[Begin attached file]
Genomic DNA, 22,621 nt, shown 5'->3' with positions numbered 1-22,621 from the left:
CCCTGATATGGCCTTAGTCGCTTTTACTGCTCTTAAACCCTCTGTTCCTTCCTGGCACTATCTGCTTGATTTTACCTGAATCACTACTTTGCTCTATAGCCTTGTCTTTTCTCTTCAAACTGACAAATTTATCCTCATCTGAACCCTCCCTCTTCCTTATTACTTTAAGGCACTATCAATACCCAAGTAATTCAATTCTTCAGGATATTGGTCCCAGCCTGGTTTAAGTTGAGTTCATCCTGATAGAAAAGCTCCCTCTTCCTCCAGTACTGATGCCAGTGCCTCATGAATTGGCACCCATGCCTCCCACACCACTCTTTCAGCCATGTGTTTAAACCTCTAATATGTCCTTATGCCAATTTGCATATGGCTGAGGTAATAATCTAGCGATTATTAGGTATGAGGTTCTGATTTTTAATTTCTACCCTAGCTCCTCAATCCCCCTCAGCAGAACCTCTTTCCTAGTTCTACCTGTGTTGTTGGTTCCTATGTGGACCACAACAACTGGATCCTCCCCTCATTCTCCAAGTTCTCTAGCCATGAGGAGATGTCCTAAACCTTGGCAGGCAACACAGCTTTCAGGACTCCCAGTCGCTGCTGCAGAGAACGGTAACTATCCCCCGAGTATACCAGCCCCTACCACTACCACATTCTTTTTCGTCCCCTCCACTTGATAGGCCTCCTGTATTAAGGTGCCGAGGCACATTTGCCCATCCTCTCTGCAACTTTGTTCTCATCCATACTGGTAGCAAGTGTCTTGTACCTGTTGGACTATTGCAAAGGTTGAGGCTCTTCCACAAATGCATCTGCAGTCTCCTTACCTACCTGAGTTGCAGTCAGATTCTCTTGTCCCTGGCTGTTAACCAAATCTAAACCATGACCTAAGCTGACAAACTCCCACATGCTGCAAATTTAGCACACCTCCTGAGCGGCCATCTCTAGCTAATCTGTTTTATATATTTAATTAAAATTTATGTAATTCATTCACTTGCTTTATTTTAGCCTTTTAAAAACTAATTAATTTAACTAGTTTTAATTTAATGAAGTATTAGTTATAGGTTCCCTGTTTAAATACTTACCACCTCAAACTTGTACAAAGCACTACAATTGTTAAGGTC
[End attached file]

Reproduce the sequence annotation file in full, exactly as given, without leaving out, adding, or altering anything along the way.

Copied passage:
Genomic DNA, 22,621 nt, shown 5'->3' with positions numbered 1-22,621 from the left:
CCCTGATATGGCCTTAGTCGCTTTTACTGCTCTTAAACCCTCTGTTCCTTCCTGGCACTATCTGCTTGATTTTACCTGAATCACTACTTTGCTCTATAGCCTTGTCTTTTCTCTTCAAACTGACAAATTTATCCTCATCTGAACCCTCCCTCTTCCTTATTACTTTAAGGCACTATCAATACCCAAGTAATTCAATTCTTCAGGATATTGGTCCCAGCCTGGTTTAAGTTGAGTTCATCCTGATAGAAAAGCTCCCTCTTCCTCCAGTACTGATGCCAGTGCCTCATGAATTGGCACCCATGCCTCCCACACCACTCTTTCAGCCATGTGTTTAAACCTCTAATATGTCCTTATGCCAATTTGCATATGGCTGAGGTAATAATCTAGCGATTATTAGGTATGAGGTTCTGATTTTTAATTTCTACCCTAGCTCCTCAATCCCCCTCAGCAGAACCTCTTTCCTAGTTCTACCTGTGTTGTTGGTTCCTATGTGGACCACAACAACTGGATCCTCCCCTCATTCTCCAAGTTCTCTAGCCATGAGGAGATGTCCTAAACCTTGGCAGGCAACACAGCTTTCAGGACTCCCAGTCGCTGCTGCAGAGAACGGTAACTATCCCCCGAGTATACCAGCCCCTACCACTACCACATTCTTTTTCGTCCCCTCCACTTGATAGGCCTCCTGTATTAAGGTGCCGAGGCACATTTGCCCATCCTCTCTGCAACTTTGTTCTCATCCATACTGGTAGCAAGTGTCTTGTACCTGTTGGACTATTGCAAAGGTTGAGGCTCTTCCACAAATGCATCTGCAGTCTCCTTACCTACCTGAGTTGCAGTCAGATTCTCTTGTCCCTGGCTGTTAACCAAATCTAAACCATGACCTAAGCTGACAAACTCCCACATGCTGCAAATTTAGCACACCTCCTGAGCGGCCATCTCTAGCTAATCTGTTTTATATATTTAATTAAAATTTATGTAATTCATTCACTTGCTTTATTTTAGCCTTTTAAAAACTAATTAATTTAACTAGTTTTAATTTAATGAAGTATTAGTTATAGGTTCCCTGTTTAAATACTTACCACCTCAAACTTGTACAAAGCACTACAATTGTTAAGGTC